Suppose you were the czar of civil rights litigation for the LGBT community in America. What should your strategy be with respect to federal equal protection clause challenges to state laws forbidding same-sex marriage? Here are a few considerations:
1) The first state high court to suggest that laws restricting same-sex marriage deny equal protection on state constitutional grounds was the Hawaii Supreme Court in 1993. The ruling was never implemented, however, because the people of Hawaii overturned the decision by state constitutional amendment, although not before it inspired the odious federal Defense of Marriage Act. Subsequent decisions recognizing either fully equal rights under domestic partnership laws or marriage itself have been coming out of the state courts since then, along with decisions and ballot initiatives going the other way.
2) Given that the issue has been in the courts for over 15 years already, it's quite remarkable that no one has yet successfully brought a federal equal protection claim in some lower court. That's not entirely an accident. The LGBT civil rights community has been assiduously avoiding bringing federal claims precisely for fear that success in a state supreme court or federal appeals court would bring a ruling from the U.S. Supreme Court that finds no right to same-sex marriage. Such a ruling could in turn delay the date when the Court might otherwise recognize a right to same-sex marriage. The theory goes like this: It's harder to overrule a decision saying no same-sex marriage right than to recognize such a right in a case presenting the case de novo.
3) Is that theory accurate? Probably at least a little bit. As a formal matter, stare decisis matters for the Justices. Still, the empirical evidence shows that stare decisis doesn't matter a whole lot. (Indeed, the leading study found that of recent Justices, only Justice Powell seemed to care about stare decisis.) A stare decisis effect could, I suppose, delay the recognition of a right to same-sex marriage by about 5 years, but it must be balanced against the possibility that a federal same-sex marriage case in the Supreme Court could succeed now---which in turn must be balanced against the small but non-trivial possibility that such a success could trigger support for a constitutional amendment specifically banning same-sex marriage.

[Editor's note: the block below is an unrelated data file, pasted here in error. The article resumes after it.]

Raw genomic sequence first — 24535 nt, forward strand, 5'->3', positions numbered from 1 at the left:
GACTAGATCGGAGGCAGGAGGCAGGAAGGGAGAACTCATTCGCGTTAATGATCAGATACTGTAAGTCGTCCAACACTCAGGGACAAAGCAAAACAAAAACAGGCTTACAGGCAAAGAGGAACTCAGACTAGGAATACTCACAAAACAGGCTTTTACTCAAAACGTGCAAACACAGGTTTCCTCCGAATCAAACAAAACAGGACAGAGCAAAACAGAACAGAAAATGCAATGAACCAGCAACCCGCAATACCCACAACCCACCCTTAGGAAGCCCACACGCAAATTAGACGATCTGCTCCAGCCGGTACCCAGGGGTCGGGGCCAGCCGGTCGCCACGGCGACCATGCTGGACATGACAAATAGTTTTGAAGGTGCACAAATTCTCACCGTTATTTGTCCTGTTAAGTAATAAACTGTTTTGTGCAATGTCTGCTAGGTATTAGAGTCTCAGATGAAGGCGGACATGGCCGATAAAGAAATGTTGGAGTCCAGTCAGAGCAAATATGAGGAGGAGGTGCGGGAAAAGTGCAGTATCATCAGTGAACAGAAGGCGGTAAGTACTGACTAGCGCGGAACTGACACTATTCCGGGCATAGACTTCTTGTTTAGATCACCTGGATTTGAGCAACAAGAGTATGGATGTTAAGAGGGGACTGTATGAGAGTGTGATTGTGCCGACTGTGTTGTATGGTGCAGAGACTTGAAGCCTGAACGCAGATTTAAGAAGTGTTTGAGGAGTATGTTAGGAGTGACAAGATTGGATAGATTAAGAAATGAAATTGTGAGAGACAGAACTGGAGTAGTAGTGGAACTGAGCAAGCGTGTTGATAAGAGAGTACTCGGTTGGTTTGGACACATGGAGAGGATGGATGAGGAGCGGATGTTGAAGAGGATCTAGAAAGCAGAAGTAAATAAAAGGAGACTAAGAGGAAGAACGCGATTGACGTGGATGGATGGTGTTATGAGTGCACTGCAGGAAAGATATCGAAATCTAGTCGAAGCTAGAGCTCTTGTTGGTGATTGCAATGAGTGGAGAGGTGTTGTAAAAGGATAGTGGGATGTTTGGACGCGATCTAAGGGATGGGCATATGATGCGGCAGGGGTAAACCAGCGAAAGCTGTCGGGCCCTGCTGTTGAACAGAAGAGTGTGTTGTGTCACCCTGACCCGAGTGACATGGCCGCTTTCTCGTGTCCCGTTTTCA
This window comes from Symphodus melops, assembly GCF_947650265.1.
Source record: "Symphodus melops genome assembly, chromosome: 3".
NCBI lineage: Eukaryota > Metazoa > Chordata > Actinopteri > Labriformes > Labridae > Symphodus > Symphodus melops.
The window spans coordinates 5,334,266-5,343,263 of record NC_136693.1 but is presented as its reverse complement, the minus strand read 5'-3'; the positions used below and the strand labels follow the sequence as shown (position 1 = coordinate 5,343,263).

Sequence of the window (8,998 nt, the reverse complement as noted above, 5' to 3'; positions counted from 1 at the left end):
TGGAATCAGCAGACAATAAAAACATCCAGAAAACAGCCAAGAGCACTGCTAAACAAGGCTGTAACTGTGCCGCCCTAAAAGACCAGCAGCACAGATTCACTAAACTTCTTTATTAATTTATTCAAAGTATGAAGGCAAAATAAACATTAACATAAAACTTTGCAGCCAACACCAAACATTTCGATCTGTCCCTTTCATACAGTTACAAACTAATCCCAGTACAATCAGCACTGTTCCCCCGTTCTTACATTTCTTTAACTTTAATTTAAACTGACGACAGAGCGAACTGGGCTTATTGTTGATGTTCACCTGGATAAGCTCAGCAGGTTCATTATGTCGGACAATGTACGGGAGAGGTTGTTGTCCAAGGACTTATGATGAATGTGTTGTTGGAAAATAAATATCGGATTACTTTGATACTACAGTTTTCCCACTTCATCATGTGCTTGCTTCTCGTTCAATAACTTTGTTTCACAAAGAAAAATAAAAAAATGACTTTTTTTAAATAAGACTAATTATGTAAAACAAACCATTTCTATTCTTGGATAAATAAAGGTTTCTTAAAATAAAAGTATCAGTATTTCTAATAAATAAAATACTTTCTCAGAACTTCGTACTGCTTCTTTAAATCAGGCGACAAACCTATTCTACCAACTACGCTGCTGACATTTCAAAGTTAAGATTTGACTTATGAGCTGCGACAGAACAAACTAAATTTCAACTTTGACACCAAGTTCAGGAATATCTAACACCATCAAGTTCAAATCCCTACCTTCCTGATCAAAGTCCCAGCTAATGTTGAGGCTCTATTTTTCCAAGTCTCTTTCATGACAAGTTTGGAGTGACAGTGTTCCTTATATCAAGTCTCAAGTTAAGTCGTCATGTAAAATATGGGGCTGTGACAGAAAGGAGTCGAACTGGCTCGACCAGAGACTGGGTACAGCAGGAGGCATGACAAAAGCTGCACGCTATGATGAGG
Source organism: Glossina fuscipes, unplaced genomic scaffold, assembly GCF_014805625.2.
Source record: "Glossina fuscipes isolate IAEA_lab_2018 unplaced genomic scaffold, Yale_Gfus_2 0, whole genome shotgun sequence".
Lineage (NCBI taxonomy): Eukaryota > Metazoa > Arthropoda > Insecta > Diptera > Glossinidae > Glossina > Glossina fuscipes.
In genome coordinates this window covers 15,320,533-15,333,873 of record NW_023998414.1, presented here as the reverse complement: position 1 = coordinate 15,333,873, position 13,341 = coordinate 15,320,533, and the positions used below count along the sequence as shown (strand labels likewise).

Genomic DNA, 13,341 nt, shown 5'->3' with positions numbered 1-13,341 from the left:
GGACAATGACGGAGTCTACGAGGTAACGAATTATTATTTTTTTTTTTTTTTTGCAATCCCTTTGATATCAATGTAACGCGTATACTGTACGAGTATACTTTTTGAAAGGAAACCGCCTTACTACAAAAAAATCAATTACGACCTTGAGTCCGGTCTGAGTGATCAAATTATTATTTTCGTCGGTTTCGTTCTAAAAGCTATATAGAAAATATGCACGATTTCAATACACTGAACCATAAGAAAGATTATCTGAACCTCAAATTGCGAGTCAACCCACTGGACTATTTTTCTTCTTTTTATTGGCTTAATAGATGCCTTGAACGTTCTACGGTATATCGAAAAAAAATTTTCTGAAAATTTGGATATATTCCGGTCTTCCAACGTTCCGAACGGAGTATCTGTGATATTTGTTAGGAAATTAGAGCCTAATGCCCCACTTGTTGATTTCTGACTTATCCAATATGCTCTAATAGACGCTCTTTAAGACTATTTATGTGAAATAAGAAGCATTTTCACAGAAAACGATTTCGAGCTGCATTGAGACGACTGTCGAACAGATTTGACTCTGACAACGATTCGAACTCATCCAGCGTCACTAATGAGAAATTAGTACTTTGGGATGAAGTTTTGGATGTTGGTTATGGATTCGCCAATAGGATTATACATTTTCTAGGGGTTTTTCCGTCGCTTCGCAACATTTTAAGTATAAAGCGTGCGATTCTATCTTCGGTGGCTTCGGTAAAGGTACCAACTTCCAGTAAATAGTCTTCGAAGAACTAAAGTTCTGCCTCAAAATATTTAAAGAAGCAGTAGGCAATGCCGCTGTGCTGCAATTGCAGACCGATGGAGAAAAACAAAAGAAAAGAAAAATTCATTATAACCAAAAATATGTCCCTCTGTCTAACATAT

4) If all these probabilities are giving you a czar-sized headache, consider this additional worry: You can't control who brings the cases. Even if you instruct your minions in the Lambda Legal Defense Fund, the ACLU and the Human Rights Campaign not to bring federal equal protection claims, that's not going to stop Bob the Builder ("Yes We Can") and Joe the Plumber (no, not that Joe the Plumber) from hiring Larry the Lawyer to sue claiming a federal equal protection (and while we're at it, due process) right to marry. Bob and Joe want to get married now, and while they'd prefer not to upset your strategic litigation decisions, they really must put their own future first. If there is a substantial chance that they could succeed by including a federal claim where they would fail with only state claims, they have an incentive to include it, and you have no legal right to stop them.
5) Indeed, the possibility of lousy representation by Larry for Bob and Joe keeps you up at night. If you're going to have the case end up in the Supreme Court anyway, wouldn't you rather be counsel of record than an amicus, with Larry arguing the case? Sure you would (unless you conclude that you WANT to lose in the Supreme Court to prevent the dreaded constitutional amendment). So does that mean you should get ahead of the curve and file a federal test case now, before Bob and Joe (or perhaps representing Bob and Joe yourself)?
These are very tricky questions. Tomorrow I'll follow up with some reflections on what they say about our system of constitutional litigation.
Posted by Mike Dorf